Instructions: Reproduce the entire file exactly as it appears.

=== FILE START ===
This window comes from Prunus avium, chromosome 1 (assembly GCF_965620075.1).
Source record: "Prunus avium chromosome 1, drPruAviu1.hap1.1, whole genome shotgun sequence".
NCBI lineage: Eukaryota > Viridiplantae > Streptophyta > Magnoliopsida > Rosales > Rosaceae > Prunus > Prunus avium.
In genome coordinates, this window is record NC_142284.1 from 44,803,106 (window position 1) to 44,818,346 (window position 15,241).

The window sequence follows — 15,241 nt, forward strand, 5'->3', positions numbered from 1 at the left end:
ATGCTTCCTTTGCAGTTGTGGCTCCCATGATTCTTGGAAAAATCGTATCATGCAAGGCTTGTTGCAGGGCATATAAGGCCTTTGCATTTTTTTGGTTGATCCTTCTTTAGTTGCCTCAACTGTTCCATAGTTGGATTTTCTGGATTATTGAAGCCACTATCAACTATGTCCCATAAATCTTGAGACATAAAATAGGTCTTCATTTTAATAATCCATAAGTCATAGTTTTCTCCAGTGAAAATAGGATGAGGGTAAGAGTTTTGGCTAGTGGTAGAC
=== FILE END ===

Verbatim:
This window comes from Prunus avium, chromosome 1 (assembly GCF_965620075.1).
Source record: "Prunus avium chromosome 1, drPruAviu1.hap1.1, whole genome shotgun sequence".
NCBI lineage: Eukaryota > Viridiplantae > Streptophyta > Magnoliopsida > Rosales > Rosaceae > Prunus > Prunus avium.
In genome coordinates, this window is record NC_142284.1 from 44,803,106 (window position 1) to 44,818,346 (window position 15,241).

The window sequence follows — 15,241 nt, forward strand, 5'->3', positions numbered from 1 at the left end:
ATGCTTCCTTTGCAGTTGTGGCTCCCATGATTCTTGGAAAAATCGTATCATGCAAGGCTTGTTGCAGGGCATATAAGGCCTTTGCATTTTTTTGGTTGATCCTTCTTTAGTTGCCTCAACTGTTCCATAGTTGGATTTTCTGGATTATTGAAGCCACTATCAACTATGTCCCATAAATCTTGAGACATAAAATAGGTCTTCATTTTAATAATCCATAAGTCATAGTTTTCTCCAGTGAAAATAGGATGAGGGTAAGAGTTTTGGCTAGTGGTAGAC